1. Cuts greenhouse gas pollution quickly to return to a safe level - below 350 parts-per-million.
2. Includes, as part of the emissions-reduction measures, a switch to 100% renewable electricity in 10 years.
3. Preserves the ability of the Clean Air Act to set scientifically-based pollution standards.
4. Does not allow unreliable, fraud-prone offsets in place of real emission reductions.
5. Phases out coal, and prohibits the use/extraction of tar sand and oil shale -- all the worst culprits of global warming.

Warm regards.
Progressive Democrats of Worcester
A few quotes from "Global Climate Change Impacts in the United States", Thomas R. Karl, Jerry M. Melillo, and Thomas C. Peterson; 2009

* Observations show that warming of the climate is unequivocal. The global warming observed over the past 50 years is due primarily to human-induced emissions of heat-trapping gases. These emissions come mainly from the burning of fossil fuels (coal, oil, and gas), with important contributions from the clearing of forests, agricultural practices, and other activities.
* Warming over this century is projected to be considerably greater than over the last century. The global average temperature since 1900 has risen by about 1.5 F. By 2100, it is projected to rise another 2 to 11.5 F. The U.S. average temperature has risen by a comparable amount and is very likely to rise more than the global average over this century, with some variation from place to place. Several factors will determine future temperature increases. Increases at the lower end of this range are more likely if global heat-trapping gas emissions are cut substantially. If emissions continue to rise at or near current rates, temperature increases are more likely to be near the upper end of the range.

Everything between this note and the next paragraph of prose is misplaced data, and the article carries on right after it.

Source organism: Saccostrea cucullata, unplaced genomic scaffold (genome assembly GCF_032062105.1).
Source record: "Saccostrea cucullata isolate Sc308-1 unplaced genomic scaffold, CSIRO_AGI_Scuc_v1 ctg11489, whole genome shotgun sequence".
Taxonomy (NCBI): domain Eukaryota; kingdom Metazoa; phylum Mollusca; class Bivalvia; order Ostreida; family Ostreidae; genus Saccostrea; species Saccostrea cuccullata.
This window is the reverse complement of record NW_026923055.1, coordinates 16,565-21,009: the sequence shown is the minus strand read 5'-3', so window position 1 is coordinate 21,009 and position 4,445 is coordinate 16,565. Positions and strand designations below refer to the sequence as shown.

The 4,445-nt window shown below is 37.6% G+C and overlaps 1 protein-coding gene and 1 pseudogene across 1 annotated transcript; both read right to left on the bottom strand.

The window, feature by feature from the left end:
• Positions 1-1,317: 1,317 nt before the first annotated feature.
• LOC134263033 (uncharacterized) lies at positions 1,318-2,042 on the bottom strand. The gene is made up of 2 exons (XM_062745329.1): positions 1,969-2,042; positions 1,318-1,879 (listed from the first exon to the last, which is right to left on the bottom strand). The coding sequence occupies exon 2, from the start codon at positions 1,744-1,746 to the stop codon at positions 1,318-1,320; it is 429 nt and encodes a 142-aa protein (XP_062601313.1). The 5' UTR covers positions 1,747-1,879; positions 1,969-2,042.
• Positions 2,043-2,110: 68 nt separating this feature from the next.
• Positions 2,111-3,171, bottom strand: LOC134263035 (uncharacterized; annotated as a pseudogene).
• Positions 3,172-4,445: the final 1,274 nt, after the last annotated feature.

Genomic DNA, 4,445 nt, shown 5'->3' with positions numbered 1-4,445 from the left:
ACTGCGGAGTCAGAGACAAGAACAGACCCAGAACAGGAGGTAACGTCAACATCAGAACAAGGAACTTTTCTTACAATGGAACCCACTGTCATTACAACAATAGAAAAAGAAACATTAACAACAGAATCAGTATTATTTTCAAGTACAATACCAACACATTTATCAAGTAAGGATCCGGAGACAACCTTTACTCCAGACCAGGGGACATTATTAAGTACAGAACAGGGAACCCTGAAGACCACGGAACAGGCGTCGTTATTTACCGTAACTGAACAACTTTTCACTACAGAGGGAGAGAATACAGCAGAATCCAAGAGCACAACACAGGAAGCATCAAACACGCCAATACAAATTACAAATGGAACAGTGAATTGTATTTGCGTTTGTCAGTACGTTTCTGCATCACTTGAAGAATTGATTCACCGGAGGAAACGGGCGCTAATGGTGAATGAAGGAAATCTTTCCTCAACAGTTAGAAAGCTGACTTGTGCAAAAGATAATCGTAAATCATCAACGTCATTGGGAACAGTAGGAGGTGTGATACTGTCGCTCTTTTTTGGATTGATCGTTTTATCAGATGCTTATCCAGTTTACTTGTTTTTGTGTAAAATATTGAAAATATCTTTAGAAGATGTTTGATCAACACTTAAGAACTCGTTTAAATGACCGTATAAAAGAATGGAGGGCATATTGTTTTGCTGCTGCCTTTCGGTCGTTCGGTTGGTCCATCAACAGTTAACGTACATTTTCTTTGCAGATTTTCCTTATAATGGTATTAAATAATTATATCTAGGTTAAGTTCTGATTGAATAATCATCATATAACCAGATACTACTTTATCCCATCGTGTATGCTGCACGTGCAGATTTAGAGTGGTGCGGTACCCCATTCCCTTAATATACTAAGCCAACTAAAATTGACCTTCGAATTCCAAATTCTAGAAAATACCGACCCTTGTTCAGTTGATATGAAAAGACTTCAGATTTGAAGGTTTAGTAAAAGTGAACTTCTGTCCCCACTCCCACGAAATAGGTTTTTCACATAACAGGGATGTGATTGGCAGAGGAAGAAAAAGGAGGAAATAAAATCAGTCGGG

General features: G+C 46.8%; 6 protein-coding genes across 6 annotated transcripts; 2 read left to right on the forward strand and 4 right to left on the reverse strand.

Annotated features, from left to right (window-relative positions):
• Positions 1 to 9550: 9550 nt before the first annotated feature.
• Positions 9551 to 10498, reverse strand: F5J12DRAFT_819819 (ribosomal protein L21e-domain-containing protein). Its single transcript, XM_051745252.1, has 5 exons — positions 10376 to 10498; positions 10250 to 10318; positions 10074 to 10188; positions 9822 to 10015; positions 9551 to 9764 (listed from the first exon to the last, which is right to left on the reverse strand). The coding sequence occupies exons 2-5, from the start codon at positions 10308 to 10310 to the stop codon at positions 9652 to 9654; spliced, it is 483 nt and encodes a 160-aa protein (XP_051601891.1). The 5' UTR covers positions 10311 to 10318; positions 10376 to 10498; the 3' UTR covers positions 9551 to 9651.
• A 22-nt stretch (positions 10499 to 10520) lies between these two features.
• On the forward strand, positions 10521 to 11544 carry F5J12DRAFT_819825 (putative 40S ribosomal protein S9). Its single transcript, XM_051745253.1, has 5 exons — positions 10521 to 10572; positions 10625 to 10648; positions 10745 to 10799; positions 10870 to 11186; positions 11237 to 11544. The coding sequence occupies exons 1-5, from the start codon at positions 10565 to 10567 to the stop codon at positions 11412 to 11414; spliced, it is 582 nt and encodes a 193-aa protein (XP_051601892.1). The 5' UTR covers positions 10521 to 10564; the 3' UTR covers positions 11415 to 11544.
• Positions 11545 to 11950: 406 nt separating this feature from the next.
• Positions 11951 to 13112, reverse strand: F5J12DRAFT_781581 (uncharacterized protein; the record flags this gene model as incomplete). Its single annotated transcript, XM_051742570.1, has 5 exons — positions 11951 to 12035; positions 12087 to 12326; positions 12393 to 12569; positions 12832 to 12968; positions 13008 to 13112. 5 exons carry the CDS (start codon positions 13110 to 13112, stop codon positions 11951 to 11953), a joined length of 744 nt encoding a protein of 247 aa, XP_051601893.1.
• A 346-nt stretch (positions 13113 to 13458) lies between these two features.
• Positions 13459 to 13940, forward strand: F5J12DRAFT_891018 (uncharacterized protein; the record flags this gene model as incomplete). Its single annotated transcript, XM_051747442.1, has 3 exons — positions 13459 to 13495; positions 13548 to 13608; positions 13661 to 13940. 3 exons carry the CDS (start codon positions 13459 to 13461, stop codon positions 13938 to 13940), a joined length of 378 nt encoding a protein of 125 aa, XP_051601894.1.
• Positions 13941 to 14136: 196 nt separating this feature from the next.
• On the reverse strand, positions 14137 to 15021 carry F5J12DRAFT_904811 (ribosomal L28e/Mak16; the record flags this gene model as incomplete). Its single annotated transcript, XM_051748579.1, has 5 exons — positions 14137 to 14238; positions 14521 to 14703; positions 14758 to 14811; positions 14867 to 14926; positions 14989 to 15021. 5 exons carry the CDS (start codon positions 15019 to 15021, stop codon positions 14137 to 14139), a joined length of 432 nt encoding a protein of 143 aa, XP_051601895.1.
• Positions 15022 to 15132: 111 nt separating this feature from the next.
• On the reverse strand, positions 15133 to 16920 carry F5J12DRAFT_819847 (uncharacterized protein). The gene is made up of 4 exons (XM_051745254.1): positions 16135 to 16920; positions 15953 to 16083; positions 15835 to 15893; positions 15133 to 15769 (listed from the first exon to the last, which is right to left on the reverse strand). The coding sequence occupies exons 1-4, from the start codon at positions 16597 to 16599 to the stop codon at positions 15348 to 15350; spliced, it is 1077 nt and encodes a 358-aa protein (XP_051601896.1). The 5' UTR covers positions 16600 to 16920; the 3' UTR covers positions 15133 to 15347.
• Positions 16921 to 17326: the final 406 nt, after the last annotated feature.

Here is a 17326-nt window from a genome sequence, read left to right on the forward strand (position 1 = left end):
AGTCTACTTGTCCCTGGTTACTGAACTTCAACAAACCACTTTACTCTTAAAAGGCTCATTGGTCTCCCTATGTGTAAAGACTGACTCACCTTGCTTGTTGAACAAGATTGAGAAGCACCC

* Society and ecosystems can adjust to some climatic changes, but this takes time. The projected rapid rate and large amount of climate change over this century will challenge the ability of society and natural systems to adapt. For example, it is difficult and expensive to alter or replace infrastructure designed to last for decades (such as buildings, bridges, roads, airports, reservoirs, and ports) in response to continuous and/or abrupt climate change.
* Impacts are expected to become increasingly severe for more people and places as the amount of warming increases. Rapid rates of warming would lead to particularly large impacts on natural ecosystems and the benefits they provide to humanity. Some of the impacts of climate change will be irreversible, such as species extinctions and coastal land lost to rising seas.

Monday, June 15, 2009

Wednesday, June 10, 2009

Peter Schiff for Senate in CT, replacing Dodd

Peter Schiff announced his run for the US Senate, replacing Chris Dodd, on the Jon Stewart show. Peter is known as an economists who predicted the current financial crisis, and its exact causes. His remedy for the crisis aligns well with Paul Krugman, Simon Johnson and others progressives who want to see America return to a productive economy. Please watch:

Thursday, June 4, 2009

We're the Green Team

There are three amendments being advanced by Progressive Democrats, each with a volunteer team and a single coordinator. The Pink Team is advancing the Single-Payer Healthcare amendment. The Orchid Team is advancing the Protect Urban Wildlands amendment. Together, we can make all three happen! Good luck all.